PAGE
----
Date of this Version
Environmental Studies Undergraduate Student Thesis, University of Nebraska-Lincoln, 2022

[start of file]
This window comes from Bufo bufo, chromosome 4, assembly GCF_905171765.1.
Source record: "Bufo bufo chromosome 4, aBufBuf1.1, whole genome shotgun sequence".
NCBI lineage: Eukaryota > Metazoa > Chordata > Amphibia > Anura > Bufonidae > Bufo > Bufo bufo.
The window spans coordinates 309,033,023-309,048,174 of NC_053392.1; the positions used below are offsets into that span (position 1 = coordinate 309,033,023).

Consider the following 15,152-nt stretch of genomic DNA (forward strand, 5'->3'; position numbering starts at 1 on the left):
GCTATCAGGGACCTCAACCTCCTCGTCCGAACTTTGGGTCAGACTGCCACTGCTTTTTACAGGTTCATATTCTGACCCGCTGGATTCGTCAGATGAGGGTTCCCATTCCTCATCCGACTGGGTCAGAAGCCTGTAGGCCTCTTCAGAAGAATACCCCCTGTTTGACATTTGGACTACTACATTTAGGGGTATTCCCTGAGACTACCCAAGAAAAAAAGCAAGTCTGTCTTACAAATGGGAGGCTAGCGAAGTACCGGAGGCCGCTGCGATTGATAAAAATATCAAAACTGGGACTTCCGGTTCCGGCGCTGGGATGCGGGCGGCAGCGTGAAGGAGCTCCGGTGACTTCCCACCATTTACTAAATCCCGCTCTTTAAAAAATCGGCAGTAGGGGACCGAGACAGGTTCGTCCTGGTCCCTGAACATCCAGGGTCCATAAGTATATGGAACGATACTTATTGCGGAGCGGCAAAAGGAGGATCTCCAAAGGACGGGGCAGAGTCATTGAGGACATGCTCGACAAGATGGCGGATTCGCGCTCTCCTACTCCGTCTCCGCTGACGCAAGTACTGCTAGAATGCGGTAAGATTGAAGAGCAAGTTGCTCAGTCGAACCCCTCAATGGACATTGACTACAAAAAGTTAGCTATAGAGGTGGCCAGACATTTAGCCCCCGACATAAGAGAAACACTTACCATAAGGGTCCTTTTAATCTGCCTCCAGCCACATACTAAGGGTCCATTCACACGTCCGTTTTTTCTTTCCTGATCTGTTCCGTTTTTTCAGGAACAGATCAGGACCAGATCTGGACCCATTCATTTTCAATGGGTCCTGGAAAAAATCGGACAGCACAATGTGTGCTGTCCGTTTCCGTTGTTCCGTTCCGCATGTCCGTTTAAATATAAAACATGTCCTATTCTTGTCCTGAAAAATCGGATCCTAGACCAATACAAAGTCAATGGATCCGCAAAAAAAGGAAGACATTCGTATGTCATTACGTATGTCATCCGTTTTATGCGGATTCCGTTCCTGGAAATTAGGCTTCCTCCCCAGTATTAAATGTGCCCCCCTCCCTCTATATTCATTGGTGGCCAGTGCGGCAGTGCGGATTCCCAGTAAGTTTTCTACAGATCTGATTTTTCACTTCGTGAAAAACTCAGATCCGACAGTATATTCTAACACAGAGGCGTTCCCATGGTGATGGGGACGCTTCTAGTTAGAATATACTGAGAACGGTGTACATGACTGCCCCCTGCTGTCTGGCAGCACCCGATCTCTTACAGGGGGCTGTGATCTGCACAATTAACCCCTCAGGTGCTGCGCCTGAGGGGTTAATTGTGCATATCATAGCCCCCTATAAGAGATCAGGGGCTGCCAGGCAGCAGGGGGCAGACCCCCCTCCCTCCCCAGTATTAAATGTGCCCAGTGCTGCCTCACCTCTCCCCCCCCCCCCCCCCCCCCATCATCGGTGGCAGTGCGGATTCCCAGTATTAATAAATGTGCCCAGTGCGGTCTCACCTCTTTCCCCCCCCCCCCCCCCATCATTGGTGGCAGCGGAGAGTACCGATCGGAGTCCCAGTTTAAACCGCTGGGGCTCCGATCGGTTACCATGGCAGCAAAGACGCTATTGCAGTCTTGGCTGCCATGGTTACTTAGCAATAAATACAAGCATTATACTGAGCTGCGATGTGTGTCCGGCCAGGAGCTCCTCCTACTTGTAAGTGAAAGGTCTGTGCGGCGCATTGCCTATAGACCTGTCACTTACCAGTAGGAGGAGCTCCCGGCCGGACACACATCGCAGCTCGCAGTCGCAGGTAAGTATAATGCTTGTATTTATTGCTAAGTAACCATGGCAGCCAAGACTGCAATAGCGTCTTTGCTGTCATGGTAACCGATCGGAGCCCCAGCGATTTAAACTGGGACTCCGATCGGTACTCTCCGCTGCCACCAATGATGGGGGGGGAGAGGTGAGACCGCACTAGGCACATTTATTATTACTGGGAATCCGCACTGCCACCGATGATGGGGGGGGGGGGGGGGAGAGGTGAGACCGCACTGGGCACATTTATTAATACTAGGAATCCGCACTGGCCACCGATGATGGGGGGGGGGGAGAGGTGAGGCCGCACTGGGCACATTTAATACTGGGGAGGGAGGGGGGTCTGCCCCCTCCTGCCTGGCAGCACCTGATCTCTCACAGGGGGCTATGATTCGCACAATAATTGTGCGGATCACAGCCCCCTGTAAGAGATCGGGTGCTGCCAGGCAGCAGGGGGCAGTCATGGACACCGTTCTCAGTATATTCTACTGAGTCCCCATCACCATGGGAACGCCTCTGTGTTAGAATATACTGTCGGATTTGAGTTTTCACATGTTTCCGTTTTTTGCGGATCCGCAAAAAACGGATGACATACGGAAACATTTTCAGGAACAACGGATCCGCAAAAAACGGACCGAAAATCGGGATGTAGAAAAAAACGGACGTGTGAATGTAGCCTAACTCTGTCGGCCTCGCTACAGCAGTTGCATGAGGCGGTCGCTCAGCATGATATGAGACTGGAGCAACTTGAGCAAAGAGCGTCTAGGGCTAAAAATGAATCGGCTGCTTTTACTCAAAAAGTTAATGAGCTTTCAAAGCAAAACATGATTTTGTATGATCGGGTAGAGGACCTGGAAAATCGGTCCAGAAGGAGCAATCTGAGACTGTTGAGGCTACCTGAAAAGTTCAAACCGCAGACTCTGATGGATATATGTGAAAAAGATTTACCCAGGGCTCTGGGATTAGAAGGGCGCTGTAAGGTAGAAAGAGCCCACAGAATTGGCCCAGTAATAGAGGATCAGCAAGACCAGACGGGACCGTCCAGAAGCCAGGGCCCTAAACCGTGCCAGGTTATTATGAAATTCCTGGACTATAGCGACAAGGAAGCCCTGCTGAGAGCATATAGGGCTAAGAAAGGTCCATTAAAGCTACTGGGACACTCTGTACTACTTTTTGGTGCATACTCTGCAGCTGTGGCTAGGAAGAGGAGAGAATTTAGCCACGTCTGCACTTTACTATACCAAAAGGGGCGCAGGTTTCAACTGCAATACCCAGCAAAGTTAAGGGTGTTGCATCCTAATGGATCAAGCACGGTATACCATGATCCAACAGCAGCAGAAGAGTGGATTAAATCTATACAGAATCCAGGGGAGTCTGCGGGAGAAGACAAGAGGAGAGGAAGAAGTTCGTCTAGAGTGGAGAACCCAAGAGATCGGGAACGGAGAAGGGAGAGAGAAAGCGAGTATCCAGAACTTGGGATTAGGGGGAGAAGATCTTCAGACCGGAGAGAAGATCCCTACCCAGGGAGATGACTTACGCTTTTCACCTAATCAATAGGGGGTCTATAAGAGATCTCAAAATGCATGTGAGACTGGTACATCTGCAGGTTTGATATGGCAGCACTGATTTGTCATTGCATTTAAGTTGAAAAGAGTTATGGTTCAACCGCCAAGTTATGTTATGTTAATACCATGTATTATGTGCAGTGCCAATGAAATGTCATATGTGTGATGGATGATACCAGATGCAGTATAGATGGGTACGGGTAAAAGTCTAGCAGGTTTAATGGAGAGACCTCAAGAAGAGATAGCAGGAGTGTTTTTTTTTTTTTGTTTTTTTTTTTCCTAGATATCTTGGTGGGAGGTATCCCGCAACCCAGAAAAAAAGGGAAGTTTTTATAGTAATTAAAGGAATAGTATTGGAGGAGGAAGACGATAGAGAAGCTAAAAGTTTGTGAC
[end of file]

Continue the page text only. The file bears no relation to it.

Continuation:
Since the decimation of North America’s bighorn sheep (Ovis canadensis) populations due to human impacts, translocations have been the primary conservation strategy to repopulate the native habitat. Following the extirpation of the species in Nebraska, bighorns were reintroduced with the hope to establish a stable population, but nearly four decades of management has resulted in large-scale die-offs and unstable herds. Ongoing human impacts have created similar results across the country as reintroductions struggle to establish independent bighorn herds. A systematic literature review was conducted to analyze current human related effects, evaluate the effectiveness of management practices, and compare these findings to Nebraska Game and Park Commission’s bighorn sheep management plan. The findings of this research reveal significant effects from domestic livestock transferring diseases that contribute to large die-offs within bighorn herds, and a correlation between habitat encroachment and disease. Results also show effective vehicle disturbance mitigation methods with near or complete reduction in vehicle related mortality. Nebraska’s management plan proposes methods proven effective through research, but also presents opportunities to utilize other studied management practices in the future.